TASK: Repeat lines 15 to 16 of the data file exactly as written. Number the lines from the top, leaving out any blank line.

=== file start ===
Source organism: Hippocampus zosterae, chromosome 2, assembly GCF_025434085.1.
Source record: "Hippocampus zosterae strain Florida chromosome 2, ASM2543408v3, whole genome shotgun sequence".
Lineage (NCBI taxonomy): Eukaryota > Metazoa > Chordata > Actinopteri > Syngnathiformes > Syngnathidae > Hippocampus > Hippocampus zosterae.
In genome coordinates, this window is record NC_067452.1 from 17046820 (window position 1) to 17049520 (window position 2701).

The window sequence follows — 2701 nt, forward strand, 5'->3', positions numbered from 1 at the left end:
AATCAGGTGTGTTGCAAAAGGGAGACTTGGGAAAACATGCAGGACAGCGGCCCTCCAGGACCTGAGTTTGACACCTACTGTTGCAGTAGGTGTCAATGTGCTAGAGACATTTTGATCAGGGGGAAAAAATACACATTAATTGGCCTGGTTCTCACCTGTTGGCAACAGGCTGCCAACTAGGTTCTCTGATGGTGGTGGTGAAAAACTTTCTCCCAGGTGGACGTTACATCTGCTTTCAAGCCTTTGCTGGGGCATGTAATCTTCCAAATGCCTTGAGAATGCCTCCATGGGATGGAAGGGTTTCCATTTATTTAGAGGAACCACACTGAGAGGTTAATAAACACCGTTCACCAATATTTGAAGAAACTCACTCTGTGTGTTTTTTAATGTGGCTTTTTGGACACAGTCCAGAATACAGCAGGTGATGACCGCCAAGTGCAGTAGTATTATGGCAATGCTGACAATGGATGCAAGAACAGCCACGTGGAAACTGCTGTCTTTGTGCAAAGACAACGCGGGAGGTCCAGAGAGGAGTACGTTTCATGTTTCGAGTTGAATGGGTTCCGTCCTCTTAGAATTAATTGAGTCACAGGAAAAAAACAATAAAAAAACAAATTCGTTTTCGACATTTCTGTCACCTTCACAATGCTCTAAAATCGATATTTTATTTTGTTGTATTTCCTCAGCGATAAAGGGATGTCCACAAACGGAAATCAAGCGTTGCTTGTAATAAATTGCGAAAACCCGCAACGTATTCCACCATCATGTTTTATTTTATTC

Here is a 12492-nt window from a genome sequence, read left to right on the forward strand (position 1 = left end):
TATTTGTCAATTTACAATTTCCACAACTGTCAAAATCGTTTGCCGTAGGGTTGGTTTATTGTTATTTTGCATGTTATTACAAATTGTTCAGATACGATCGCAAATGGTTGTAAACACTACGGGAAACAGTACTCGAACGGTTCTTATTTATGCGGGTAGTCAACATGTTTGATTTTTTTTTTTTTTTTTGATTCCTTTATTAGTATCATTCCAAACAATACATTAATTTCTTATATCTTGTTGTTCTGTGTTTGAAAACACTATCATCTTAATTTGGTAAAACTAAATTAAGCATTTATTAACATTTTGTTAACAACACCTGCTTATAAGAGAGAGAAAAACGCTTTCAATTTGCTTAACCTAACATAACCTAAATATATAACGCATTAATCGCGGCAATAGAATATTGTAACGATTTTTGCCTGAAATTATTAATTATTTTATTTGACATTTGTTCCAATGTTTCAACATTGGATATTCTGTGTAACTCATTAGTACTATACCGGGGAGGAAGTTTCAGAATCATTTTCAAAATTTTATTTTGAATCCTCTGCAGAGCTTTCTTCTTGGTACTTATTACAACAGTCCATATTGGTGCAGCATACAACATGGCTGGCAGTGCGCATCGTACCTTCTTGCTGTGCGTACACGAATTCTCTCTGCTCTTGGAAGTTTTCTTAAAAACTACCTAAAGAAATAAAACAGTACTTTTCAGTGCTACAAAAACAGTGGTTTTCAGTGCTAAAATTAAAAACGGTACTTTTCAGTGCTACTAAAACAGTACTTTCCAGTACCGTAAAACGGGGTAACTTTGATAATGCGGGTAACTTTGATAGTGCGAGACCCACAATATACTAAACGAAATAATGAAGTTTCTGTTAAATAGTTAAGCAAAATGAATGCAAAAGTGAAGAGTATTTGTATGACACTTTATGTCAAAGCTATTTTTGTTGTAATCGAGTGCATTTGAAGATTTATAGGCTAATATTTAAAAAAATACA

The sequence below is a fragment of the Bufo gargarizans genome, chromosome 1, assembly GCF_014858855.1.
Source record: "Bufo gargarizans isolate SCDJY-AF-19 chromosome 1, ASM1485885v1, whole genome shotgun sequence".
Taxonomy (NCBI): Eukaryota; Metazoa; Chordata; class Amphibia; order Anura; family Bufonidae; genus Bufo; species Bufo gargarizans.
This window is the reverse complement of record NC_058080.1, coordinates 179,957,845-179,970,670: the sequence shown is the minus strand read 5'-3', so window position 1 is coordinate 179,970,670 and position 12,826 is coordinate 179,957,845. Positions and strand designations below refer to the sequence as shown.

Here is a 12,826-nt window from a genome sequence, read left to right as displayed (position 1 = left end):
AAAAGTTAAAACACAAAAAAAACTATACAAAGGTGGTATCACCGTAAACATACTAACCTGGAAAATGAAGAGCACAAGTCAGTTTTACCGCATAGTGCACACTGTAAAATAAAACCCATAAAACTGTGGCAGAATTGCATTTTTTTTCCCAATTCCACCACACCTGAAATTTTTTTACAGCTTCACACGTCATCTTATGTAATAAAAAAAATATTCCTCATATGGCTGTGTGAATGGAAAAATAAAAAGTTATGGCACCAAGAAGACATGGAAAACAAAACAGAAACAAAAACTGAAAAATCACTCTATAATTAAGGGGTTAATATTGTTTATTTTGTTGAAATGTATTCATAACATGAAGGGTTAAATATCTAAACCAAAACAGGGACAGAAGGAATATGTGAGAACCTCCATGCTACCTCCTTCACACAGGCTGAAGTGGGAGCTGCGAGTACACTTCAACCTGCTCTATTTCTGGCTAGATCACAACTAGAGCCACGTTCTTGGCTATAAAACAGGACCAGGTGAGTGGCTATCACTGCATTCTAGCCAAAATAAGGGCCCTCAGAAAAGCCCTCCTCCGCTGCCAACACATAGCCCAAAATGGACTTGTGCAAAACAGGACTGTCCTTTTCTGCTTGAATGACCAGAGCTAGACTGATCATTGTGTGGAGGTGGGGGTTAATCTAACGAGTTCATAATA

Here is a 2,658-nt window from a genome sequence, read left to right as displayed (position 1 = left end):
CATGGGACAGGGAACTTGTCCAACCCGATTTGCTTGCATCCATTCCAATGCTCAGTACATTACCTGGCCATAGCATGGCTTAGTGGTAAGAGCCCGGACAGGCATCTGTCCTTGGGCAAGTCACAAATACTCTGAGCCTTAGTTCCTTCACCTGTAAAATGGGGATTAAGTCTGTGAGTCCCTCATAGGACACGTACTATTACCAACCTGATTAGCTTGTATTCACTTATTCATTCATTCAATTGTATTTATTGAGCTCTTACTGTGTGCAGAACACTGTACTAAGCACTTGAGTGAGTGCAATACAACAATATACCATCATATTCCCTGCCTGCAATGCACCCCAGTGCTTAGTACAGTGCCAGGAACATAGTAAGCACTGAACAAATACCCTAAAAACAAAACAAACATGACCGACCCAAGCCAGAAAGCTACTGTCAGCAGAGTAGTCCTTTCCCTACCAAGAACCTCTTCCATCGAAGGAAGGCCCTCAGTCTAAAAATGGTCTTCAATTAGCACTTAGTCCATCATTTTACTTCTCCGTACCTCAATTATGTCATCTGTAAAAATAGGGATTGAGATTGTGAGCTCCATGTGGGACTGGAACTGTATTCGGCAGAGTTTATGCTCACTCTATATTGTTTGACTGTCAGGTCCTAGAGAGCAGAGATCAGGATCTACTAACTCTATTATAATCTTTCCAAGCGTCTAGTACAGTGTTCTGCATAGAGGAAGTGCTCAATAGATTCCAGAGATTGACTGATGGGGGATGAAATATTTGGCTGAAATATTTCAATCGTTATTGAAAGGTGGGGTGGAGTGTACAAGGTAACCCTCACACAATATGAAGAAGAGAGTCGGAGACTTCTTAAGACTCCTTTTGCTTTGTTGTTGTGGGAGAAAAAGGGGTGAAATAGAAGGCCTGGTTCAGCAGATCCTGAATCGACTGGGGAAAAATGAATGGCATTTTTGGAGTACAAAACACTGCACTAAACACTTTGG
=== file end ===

Here is a 2,658-nt window from a genome sequence, read left to right as displayed (position 1 = left end):
CATGGGACAGGGAACTTGTCCAACCCGATTTGCTTGCATCCATTCCAATGCTCAGTACATTACCTGGCCATAGCATGGCTTAGTGGTAAGAGCCCGGACAGGCATCTGTCCTTGGGCAAGTCACAAATACTCTGAGCCTTAGTTCCTTCACCTGTAAAATGGGGATTAAGTCTGTGAGTCCCTCATAGGACACGTACTATTACCAACCTGATTAGCTTGTATTCACTTATTCATTCATTCAATTGTATTTATTGAGCTCTTACTGTGTGCAGAACACTGTACTAAGCACTTGAGTGAGTGCAATACAACAATATACCATCATATTCCCTGCCTGCAATGCACCCCAGTGCTTAGTACAGTGCCAGGAACATAGTAAGCACTGAACAAATACCCTAAAAACAAAACAAACATGACCGACCCAAGCCAGAAAGCTACTGTCAGCAGAGTAGTCCTTTCCCTACCAAGAACCTCTTCCATCGAAGGAAGGCCCTCAGTCTAAAAATGGTCTTCAATTAGCACTTAGTCCATCATTTTACTTCTCCGTACCTCAATTATGTCATCTGTAAAAATAGGGATTGAGATTGTGAGCTCCATGTGGGACTGGAACTGTATTCGGCAGAGTTTATGCTCACTCTATATTGTTTGACTGTCAGGTCCTAGAGAGCAGAGATCAGGATCTACTAACTCTATTATAATCTTTCCAAGCGTCTAGTACAGTGTTCTGCATAGAGGAAGTGCTCAATAGATTCCAGAGATTGACTGATGGGGGATGAAATATTTGGCTGAAATATTTCAATCGTTATTGAAAGGTGGGGTGGAGTGTACAAGGTAACCCTCACACAATATGAAGAAGAGAGTCGGAGACTTCTTAAGACTCCTTTTGCTTTGTTGTTGTGGGAGAAAAAGGGGTGAAATAGAAGGCCTGGTTCAGCAGATCCTGAATCGACTGGGGAAAAATGAATGGCATTTTTGGAGTACAAAACACTGCACTAAACACTTTGG